PHILADELPHIA (PRWEB) March 10, 2020
Despite its importance to American retirees, the Social Security program faces large future financial shortfalls as projected benefits dwarf projected revenues. Democratic presidential candidates Joe Biden and Bernie Sanders have both proposed Social Security reform packages that seek to narrow this gap by raising taxes on high-earning workers while still increasing the program’s benefits, especially for low-earners. The Sanders plan, however, includes larger components on both the tax and the benefit side.
Penn Wharton Budget Model (PWBM) has analyzed the budgetary and economic effects of both candidates’ Social Security plans, projecting that:
- The Biden plan would reduce Social Security’s 75-year actuarial imbalance by 1.5 percent of taxable payroll, leaving an imbalance of 2.0 percent of taxable payroll, and would shrink the economy by 0.8 percent in 2050.
- The Sanders plan would reduce Social Security’s 75-year actuarial imbalance by 2.3 percent of taxable payroll, leaving an imbalance of 1.2 percent of taxable payroll, and would shrink the economy by 1.0 percent in 2050.
Both plans shrink the economy because of reduced investment and a new type of payroll tax—the “donut hole” tax—which discourages work by more than the standard payroll tax. The Sanders plan implements a larger donut hole tax while also raising direct taxes on high investment returns, thus reducing the Social Security program’s budgetary shortfall by a larger amount.
The economic benefits of this additional debt reduction, however, are outweighed by the larger disincentive effects of these provisions. The Sanders plan therefore leads to a slightly larger drop in economic output.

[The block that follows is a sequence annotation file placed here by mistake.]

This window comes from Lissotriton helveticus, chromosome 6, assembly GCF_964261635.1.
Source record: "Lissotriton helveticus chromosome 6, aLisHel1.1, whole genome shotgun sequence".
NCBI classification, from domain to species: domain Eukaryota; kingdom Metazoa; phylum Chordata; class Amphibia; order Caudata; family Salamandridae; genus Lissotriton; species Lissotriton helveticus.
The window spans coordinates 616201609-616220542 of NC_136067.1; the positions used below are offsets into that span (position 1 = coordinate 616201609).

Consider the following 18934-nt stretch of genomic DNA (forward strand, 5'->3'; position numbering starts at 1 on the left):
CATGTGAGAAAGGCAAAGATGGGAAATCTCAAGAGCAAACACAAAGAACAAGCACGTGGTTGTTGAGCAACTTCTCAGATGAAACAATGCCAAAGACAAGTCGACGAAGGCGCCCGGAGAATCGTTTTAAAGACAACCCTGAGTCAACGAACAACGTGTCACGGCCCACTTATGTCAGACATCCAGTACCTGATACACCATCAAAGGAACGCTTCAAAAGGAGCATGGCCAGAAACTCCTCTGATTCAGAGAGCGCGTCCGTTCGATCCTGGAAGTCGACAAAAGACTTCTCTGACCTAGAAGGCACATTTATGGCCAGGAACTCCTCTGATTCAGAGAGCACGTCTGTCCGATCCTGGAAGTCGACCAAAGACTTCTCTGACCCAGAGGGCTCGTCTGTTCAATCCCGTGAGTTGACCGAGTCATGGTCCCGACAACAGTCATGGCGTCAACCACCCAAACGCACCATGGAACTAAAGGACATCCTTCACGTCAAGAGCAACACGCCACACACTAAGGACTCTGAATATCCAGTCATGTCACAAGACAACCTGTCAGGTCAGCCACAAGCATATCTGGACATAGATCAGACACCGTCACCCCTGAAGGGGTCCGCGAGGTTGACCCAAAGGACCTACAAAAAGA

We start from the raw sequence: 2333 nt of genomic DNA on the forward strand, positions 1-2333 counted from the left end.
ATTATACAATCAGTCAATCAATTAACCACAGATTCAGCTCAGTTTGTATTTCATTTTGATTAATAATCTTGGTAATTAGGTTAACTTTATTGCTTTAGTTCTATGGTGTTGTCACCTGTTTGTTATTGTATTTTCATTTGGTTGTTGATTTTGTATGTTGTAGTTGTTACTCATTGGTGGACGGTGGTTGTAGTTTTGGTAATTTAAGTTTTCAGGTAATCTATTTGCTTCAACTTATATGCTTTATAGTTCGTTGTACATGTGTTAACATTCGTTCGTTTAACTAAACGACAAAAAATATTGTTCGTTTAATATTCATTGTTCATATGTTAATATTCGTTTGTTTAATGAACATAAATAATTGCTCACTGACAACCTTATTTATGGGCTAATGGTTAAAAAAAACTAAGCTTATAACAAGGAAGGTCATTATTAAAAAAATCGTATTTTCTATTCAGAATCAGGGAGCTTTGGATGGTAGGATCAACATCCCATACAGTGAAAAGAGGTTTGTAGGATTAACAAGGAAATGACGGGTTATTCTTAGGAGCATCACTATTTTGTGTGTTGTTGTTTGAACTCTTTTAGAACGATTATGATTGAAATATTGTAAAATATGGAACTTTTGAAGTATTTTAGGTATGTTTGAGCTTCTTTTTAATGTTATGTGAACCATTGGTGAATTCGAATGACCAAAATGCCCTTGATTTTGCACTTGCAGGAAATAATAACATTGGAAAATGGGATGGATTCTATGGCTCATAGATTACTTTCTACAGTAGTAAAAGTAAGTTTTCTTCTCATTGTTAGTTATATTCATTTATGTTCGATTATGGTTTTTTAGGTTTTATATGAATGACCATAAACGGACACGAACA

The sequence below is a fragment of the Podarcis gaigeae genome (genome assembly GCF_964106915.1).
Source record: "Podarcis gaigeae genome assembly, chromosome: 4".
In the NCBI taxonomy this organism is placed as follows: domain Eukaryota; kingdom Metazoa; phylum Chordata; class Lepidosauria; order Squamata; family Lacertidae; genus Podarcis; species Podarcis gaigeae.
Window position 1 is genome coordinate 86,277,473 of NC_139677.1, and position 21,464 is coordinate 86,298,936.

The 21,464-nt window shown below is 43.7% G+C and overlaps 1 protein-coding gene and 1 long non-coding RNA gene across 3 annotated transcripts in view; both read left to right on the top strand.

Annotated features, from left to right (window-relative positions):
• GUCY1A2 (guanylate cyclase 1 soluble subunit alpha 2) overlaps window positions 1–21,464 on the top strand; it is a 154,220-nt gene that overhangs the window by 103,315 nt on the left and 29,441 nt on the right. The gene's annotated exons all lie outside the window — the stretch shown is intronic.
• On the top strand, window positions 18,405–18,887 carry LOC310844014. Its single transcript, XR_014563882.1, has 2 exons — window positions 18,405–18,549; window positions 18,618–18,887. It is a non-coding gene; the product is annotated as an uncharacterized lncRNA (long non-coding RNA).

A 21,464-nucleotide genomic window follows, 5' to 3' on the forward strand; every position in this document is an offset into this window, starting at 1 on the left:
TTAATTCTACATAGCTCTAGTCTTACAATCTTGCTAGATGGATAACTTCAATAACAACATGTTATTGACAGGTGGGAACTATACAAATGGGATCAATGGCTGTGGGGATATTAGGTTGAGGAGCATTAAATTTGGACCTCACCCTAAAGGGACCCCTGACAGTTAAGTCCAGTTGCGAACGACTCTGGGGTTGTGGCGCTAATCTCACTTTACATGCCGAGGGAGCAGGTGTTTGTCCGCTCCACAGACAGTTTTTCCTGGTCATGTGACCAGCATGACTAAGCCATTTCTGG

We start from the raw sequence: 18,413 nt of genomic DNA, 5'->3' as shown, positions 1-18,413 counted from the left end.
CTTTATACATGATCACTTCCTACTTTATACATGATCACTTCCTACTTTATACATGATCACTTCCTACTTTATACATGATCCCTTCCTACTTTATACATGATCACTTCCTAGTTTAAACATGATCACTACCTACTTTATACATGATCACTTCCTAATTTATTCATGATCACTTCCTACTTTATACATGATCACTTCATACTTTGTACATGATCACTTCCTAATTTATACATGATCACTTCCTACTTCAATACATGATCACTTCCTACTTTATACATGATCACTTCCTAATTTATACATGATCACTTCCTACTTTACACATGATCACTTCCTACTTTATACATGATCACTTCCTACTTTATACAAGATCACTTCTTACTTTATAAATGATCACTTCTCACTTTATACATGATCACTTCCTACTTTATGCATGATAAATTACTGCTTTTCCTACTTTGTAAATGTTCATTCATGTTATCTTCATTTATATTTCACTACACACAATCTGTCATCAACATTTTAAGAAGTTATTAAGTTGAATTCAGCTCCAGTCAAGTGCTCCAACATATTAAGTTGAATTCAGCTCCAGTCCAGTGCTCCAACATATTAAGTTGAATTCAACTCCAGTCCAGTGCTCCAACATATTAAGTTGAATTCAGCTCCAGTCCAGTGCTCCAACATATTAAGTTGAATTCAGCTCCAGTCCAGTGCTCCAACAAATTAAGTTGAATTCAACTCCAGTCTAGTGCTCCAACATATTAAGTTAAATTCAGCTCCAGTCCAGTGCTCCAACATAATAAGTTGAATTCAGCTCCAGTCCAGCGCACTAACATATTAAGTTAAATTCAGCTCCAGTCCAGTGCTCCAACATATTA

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About the Penn Wharton Budget Model
PWBM is a nonpartisan, independent applied research organization housed at the Wharton School of the University of Pennsylvania. PWBM works directly with policymakers and staff, serving as an honest broker by providing accurate, accessible and transparent economic analysis of the fiscal and economic impact of public policy without advocacy. PWBM’s estimates are regularly referenced by policymakers and top news outlets. For more information, visit https://budgetmodel.wharton.upenn.edu/
About the Wharton School
Founded in 1881 as the world’s first collegiate business school, the Wharton School of the University of Pennsylvania is shaping the future of business by incubating ideas, driving insights, and creating leaders who change the world. With a faculty of more than 235 renowned professors, Wharton has 5,000 undergraduate, MBA, executive MBA and doctoral students. Each year 13,000 professionals from around the world advance their careers through Wharton Executive Education’s individual, company-customized, and online programs. More than 99,000 Wharton alumni form a powerful global network of leaders who transform business every day. For more information, visit http://www.wharton.upenn.edu.